Warren Brackett, a strapping man with BRACKETT on the back of a Manchester United shirt, is cuddling his pretty seven-year-old daughter and helping her with some clay modelling. “Tekitha,” he says, “why don’t you make a butterfly like the one painted on your face?” They set out moulding a wing as Warren’s partner, Alex, looks on. “It’s great to see them together,” she says. “Tekitha was so excited about coming here. She’s been looking forward to coming to prison for weeks.”
Warren, 30, hasn’t been able to hang out with his daughter like this since he was jailed three years ago for possession of a firearm. “This brings back a bit of normality because the children are getting punished just as much as we are,” says Warren, whose release date is July 2008. When asked what her best part of the day has been, Tekitha replies: “That’s easy: playing with my dad.”
Alex and Tekitha, along with the wives, partners and children of around 20 other prisoners, are taking part in a “family friendly” day within the confines of Blantyre House prison in rural Kent. The events, which last year took place in around half of jails in England and Wales, are a world away from the hostile visiting environments in many prisons, where prisoners are not allowed to leave their seats to play with their children and can show little parental care.
Traditional visits, which take place over a table under close scrutiny of a prison guard, are hard to organise, and often involve a difficult journey and prisoners’ children of all ages being searched. No wonder, then, that the number of prison visits has fallen over the last few years despite the prison population rising to a record 80,000, and that half of inmates lose contact with their families while they are inside.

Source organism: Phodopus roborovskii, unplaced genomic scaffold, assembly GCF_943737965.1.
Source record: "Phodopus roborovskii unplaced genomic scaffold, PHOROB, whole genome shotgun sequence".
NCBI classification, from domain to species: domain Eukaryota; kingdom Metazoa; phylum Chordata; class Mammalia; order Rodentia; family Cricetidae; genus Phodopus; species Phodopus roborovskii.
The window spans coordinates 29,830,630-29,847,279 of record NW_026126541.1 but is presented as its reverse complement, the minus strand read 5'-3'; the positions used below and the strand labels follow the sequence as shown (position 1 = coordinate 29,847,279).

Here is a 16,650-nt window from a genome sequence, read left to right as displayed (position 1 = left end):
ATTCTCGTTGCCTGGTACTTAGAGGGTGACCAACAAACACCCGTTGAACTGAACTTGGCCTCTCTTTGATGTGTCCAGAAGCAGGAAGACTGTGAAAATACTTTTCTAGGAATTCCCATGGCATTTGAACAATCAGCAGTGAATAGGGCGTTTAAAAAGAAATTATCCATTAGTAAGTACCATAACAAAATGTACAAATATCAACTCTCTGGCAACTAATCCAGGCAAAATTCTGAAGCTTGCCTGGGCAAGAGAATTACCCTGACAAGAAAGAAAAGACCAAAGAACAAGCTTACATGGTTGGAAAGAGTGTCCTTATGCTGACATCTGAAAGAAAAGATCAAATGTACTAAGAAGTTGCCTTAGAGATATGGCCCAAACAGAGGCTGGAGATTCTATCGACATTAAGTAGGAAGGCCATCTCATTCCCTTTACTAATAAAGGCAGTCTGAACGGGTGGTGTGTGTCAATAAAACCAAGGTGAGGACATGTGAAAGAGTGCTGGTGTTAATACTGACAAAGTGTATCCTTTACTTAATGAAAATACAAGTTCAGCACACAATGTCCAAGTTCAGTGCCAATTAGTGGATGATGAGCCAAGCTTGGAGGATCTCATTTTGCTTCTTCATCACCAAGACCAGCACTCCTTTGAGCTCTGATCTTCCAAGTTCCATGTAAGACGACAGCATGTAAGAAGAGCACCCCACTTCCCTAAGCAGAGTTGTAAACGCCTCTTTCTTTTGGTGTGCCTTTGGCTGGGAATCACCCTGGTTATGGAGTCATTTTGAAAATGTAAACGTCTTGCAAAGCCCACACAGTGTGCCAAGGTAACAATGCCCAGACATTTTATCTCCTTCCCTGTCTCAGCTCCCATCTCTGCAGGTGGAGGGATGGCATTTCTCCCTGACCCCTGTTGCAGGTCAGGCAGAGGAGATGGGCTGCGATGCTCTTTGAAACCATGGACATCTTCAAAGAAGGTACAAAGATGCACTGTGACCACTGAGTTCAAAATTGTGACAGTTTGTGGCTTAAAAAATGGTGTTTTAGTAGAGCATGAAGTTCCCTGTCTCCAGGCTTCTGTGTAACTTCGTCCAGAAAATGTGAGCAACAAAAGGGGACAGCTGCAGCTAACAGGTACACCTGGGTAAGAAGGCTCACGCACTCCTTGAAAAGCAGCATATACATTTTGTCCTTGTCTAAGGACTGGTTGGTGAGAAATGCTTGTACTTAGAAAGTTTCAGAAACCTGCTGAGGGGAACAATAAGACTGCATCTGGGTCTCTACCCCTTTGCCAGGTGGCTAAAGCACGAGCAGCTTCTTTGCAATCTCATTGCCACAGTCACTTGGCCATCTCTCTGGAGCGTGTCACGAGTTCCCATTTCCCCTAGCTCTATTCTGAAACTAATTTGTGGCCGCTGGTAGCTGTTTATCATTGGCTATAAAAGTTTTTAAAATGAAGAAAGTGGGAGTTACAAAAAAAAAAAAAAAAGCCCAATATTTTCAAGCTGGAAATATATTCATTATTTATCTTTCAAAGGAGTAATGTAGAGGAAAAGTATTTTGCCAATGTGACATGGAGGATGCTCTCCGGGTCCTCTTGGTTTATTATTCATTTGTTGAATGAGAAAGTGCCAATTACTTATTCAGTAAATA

The theme for today’s family event at HMP Blantyre, an open prison which looks like a 1970s Butlins resort, is the Wild West. Children and their parents have been designing Native Indian head-dresses, colouring in sheriffs and Indian chiefs, solving word searches and learning. Inmates at Blantyre take an active part in dreaming up and organising the events – although a request for real horses and a rodeo was rejected by the Governor.
Just before lunch, a game of football kicks off, with boys eager to show their dads how they have improved. Leonard Guy Ayscough, 42, who is serving three years of a six-year sentence for a drug-related offence, arrived at Blantyre House six weeks ago after stays at Belmarsh and Wandsworth. He says: “Its all about building things back up with your family. The kids feel relaxed and, for five minutes, playing football with my sons I almost forgot where I was.”
Leonard’s wife Karen is more down to earth about the value of the day. “It makes the dads realise what they have done, that he can’t go and play football with the kids when he wants. When we go home at 4pm, he’ll go back to his room. He’ll reflect on what he is missing and make sure he doesn’t come back here.”
Their son, Guy, 14, adds: “It’s better than the other places because you don’t get searched, which made me feel uncomfortable. The last time I played football with him was three years ago – and he’s got worse! I told him what I’ve been doing in college – some painting and construction. He’s proud of me. That makes me feel better.”
Although being separated from your family forms part of the punishment of a custodial prison sentence, supporters of family friendly days say the positive effect they have on families has a wider effect on the community.
According to a 2002 report by the government’s Social Exclusion Unit, inmates who keep in contact with their families are six times less likely to re-offend upon release than those who do not.